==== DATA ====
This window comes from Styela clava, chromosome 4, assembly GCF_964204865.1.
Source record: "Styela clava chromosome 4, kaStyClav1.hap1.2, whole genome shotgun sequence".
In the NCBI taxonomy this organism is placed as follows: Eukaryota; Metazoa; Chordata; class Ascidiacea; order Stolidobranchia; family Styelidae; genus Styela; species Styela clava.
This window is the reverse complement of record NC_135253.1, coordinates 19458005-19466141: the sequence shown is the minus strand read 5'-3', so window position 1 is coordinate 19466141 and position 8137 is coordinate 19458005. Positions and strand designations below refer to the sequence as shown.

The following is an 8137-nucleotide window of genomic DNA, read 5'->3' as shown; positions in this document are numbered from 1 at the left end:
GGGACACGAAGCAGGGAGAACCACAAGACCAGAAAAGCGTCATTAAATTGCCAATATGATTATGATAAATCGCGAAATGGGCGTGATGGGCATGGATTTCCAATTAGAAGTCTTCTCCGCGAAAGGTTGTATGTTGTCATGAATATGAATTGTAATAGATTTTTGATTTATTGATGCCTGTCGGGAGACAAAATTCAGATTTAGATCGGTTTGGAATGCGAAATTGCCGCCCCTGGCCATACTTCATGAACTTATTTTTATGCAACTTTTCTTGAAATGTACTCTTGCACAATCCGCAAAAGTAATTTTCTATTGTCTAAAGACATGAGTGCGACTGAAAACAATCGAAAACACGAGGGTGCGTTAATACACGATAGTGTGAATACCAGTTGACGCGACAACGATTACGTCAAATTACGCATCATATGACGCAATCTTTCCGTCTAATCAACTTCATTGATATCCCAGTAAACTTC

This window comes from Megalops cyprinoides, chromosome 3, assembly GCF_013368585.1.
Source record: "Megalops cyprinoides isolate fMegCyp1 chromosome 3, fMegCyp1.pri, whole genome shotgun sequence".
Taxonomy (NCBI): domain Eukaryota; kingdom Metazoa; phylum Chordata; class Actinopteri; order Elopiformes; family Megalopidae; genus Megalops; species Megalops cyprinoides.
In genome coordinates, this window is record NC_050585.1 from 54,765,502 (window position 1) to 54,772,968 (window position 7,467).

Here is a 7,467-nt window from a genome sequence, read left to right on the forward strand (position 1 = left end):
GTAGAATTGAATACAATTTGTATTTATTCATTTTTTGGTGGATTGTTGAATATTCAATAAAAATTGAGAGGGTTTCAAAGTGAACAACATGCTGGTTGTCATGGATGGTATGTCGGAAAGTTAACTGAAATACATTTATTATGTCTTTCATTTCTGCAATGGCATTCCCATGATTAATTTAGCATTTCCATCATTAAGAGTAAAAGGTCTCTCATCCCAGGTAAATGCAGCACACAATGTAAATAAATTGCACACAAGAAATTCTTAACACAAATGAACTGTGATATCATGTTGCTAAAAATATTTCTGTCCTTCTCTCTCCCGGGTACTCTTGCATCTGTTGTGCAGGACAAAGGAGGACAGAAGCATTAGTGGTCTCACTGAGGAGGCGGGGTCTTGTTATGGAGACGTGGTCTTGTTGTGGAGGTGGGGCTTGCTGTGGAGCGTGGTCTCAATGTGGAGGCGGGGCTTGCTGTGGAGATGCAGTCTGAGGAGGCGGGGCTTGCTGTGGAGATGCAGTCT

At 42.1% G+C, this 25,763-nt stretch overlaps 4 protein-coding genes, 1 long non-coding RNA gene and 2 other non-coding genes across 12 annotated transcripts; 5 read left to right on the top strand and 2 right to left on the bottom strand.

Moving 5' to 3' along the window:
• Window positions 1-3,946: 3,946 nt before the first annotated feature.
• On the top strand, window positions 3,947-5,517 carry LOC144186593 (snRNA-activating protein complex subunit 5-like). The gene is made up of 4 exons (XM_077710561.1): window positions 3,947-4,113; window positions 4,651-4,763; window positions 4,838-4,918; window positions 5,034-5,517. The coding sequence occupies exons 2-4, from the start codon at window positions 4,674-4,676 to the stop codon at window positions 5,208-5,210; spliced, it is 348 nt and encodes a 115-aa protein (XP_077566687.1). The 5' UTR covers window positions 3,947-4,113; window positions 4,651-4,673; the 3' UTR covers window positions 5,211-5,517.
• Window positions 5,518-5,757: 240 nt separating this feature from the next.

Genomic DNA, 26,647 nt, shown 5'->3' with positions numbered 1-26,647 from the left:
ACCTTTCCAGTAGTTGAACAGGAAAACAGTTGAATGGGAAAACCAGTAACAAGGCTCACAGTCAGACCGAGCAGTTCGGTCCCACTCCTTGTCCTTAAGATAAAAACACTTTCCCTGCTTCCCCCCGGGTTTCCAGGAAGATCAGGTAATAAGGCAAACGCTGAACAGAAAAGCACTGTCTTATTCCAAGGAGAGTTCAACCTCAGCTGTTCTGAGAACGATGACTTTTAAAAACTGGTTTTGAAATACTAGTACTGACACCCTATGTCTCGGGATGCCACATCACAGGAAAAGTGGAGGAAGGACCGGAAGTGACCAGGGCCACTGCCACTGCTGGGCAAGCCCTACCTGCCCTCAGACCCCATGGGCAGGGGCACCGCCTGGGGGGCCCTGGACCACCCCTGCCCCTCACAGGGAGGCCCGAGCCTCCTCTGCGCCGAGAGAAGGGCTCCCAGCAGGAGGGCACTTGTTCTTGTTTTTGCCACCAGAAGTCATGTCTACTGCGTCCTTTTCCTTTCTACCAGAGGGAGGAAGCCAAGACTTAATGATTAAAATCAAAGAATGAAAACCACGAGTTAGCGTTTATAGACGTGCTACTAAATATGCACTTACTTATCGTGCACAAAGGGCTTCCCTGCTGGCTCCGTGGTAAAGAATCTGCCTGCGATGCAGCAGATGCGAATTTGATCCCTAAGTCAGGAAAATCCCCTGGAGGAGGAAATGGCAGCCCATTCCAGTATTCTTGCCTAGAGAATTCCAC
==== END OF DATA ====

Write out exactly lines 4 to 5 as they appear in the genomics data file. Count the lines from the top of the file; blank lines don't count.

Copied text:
This window is the reverse complement of record NC_135253.1, coordinates 19458005-19466141: the sequence shown is the minus strand read 5'-3', so window position 1 is coordinate 19466141 and position 8137 is coordinate 19458005. Positions and strand designations below refer to the sequence as shown.

The following is an 8137-nucleotide window of genomic DNA, read 5'->3' as shown; positions in this document are numbered from 1 at the left end: